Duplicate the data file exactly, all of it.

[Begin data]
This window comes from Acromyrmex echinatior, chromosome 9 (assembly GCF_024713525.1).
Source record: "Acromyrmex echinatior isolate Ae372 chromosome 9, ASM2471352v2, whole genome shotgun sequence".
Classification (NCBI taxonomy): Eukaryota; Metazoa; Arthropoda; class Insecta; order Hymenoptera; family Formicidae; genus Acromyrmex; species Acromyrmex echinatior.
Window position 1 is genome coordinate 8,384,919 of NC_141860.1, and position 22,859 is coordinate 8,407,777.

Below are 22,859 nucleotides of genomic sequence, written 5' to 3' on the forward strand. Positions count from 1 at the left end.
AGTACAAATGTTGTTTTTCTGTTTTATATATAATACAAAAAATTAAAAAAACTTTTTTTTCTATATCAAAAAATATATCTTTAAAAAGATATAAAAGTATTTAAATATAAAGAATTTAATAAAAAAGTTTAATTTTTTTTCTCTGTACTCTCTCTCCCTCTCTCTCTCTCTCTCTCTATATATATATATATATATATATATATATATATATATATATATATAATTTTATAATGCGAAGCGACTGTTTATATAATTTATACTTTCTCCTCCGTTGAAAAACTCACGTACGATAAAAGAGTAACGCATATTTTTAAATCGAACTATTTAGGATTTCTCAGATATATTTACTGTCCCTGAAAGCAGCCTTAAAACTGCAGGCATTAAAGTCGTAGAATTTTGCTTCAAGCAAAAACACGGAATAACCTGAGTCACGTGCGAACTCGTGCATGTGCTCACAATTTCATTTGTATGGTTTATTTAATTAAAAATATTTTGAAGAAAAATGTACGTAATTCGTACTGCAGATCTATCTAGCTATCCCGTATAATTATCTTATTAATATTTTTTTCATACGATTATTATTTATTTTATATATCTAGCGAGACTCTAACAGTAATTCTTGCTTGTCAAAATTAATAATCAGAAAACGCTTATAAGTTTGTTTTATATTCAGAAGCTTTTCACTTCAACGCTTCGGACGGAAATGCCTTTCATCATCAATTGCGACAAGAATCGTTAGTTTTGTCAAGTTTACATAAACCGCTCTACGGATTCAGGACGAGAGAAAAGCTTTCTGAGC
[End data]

This window comes from Acromyrmex echinatior, chromosome 9 (assembly GCF_024713525.1).
Source record: "Acromyrmex echinatior isolate Ae372 chromosome 9, ASM2471352v2, whole genome shotgun sequence".
Classification (NCBI taxonomy): Eukaryota; Metazoa; Arthropoda; class Insecta; order Hymenoptera; family Formicidae; genus Acromyrmex; species Acromyrmex echinatior.
Window position 1 is genome coordinate 8,384,919 of NC_141860.1, and position 22,859 is coordinate 8,407,777.

Below are 22,859 nucleotides of genomic sequence, written 5' to 3' on the forward strand. Positions count from 1 at the left end.
AGTACAAATGTTGTTTTTCTGTTTTATATATAATACAAAAAATTAAAAAAACTTTTTTTTCTATATCAAAAAATATATCTTTAAAAAGATATAAAAGTATTTAAATATAAAGAATTTAATAAAAAAGTTTAATTTTTTTTCTCTGTACTCTCTCTCCCTCTCTCTCTCTCTCTCTCTATATATATATATATATATATATATATATATATATATATATATATAATTTTATAATGCGAAGCGACTGTTTATATAATTTATACTTTCTCCTCCGTTGAAAAACTCACGTACGATAAAAGAGTAACGCATATTTTTAAATCGAACTATTTAGGATTTCTCAGATATATTTACTGTCCCTGAAAGCAGCCTTAAAACTGCAGGCATTAAAGTCGTAGAATTTTGCTTCAAGCAAAAACACGGAATAACCTGAGTCACGTGCGAACTCGTGCATGTGCTCACAATTTCATTTGTATGGTTTATTTAATTAAAAATATTTTGAAGAAAAATGTACGTAATTCGTACTGCAGATCTATCTAGCTATCCCGTATAATTATCTTATTAATATTTTTTTCATACGATTATTATTTATTTTATATATCTAGCGAGACTCTAACAGTAATTCTTGCTTGTCAAAATTAATAATCAGAAAACGCTTATAAGTTTGTTTTATATTCAGAAGCTTTTCACTTCAACGCTTCGGACGGAAATGCCTTTCATCATCAATTGCGACAAGAATCGTTAGTTTTGTCAAGTTTACATAAACCGCTCTACGGATTCAGGACGAGAGAAAAGCTTTCTGAGC